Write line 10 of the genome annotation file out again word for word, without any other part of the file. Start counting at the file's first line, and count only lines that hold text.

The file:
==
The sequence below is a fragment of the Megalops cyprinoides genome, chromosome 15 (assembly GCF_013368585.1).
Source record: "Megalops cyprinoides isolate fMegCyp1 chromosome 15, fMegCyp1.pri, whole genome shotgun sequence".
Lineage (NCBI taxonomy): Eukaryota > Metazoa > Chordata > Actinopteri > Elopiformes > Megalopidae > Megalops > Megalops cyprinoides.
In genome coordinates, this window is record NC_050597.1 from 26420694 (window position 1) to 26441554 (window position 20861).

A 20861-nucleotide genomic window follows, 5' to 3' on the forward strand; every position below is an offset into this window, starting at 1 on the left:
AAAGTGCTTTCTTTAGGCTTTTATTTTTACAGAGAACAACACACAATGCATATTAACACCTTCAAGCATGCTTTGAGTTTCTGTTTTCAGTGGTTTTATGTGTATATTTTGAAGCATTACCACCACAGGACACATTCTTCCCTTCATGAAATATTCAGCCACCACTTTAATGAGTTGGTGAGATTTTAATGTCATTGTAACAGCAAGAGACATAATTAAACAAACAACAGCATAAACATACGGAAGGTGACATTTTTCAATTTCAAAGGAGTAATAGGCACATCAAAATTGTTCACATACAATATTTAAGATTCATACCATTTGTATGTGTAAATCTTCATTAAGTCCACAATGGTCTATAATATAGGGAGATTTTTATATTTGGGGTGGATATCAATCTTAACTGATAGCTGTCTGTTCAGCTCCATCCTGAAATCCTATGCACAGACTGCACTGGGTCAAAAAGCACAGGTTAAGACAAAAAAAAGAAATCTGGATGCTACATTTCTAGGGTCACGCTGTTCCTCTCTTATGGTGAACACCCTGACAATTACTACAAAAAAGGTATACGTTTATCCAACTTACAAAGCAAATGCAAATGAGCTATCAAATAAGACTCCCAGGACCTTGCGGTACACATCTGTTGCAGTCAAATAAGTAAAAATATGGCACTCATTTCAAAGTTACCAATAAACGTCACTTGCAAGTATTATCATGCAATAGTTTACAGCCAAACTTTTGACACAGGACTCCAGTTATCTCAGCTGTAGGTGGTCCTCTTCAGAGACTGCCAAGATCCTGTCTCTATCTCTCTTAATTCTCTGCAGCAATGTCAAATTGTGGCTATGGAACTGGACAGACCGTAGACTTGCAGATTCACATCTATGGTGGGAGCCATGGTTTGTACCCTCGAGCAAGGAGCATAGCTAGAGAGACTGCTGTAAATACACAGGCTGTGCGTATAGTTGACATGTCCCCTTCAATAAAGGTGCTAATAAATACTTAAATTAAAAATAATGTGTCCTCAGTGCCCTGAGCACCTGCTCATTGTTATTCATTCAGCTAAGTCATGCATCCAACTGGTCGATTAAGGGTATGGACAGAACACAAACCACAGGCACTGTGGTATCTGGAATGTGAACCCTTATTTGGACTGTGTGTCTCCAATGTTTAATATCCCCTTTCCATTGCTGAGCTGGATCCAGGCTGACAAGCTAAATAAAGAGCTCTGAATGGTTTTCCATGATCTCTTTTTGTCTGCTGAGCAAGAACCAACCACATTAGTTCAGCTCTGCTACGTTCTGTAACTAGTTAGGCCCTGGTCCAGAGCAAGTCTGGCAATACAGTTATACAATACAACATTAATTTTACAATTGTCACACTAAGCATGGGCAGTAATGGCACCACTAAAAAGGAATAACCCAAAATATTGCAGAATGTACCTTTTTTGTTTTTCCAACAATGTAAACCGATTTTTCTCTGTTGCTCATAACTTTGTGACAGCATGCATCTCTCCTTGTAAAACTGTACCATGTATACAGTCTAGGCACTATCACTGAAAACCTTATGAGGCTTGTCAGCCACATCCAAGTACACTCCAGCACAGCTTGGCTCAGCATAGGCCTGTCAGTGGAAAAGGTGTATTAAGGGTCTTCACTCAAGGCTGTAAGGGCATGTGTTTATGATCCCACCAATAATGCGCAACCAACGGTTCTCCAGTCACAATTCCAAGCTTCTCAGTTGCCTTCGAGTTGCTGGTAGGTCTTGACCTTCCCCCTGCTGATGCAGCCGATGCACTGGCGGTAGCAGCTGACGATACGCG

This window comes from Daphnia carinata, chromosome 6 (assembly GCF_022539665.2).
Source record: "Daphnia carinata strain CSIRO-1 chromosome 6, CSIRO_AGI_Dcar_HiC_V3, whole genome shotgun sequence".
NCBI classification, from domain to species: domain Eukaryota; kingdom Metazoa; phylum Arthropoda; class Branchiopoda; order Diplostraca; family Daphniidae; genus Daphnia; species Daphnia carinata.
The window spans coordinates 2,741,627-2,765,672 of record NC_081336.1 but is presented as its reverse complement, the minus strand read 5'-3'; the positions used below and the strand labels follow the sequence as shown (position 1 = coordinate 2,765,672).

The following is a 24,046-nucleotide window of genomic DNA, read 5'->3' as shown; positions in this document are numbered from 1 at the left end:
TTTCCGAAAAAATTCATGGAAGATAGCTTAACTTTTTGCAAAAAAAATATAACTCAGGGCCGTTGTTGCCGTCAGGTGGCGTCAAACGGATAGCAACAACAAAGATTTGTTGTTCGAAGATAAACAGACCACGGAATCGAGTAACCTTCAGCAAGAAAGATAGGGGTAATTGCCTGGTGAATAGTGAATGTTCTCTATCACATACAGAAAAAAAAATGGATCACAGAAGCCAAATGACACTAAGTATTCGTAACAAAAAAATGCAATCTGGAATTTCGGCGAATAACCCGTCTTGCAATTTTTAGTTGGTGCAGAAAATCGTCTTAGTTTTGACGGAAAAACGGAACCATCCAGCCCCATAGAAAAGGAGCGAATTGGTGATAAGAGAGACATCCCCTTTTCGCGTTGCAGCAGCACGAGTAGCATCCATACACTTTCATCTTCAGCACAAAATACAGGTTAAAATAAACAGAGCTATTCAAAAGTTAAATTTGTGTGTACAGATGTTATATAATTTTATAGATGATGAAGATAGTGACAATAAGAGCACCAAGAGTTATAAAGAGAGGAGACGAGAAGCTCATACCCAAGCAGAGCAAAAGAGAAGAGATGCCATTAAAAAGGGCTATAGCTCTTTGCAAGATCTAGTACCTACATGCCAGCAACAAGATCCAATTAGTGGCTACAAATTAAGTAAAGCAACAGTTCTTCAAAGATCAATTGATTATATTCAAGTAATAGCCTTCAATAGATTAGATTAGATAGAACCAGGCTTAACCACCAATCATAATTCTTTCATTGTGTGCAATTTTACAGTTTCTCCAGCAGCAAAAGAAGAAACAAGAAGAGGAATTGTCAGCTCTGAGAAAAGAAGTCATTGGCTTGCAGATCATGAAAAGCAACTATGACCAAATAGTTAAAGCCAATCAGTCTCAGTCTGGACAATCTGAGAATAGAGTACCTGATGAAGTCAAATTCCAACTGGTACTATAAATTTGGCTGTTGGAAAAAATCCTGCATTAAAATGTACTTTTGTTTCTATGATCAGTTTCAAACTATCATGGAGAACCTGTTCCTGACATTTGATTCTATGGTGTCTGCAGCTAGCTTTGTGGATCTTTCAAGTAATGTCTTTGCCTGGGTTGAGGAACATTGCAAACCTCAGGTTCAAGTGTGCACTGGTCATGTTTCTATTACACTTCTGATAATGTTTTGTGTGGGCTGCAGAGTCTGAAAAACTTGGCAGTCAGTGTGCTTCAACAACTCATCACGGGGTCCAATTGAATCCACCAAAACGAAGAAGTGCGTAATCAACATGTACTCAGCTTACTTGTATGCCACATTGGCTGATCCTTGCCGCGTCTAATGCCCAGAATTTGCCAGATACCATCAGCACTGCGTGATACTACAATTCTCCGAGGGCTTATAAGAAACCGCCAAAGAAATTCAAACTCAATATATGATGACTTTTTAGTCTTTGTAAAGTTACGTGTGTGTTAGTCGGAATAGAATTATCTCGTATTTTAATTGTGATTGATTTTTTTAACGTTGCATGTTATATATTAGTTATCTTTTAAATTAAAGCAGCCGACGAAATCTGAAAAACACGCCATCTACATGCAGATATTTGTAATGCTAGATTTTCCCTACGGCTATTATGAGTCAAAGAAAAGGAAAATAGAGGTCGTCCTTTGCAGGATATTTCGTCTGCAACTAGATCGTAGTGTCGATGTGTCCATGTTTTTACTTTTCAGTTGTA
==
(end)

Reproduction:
The window spans coordinates 2,741,627-2,765,672 of record NC_081336.1 but is presented as its reverse complement, the minus strand read 5'-3'; the positions used below and the strand labels follow the sequence as shown (position 1 = coordinate 2,765,672).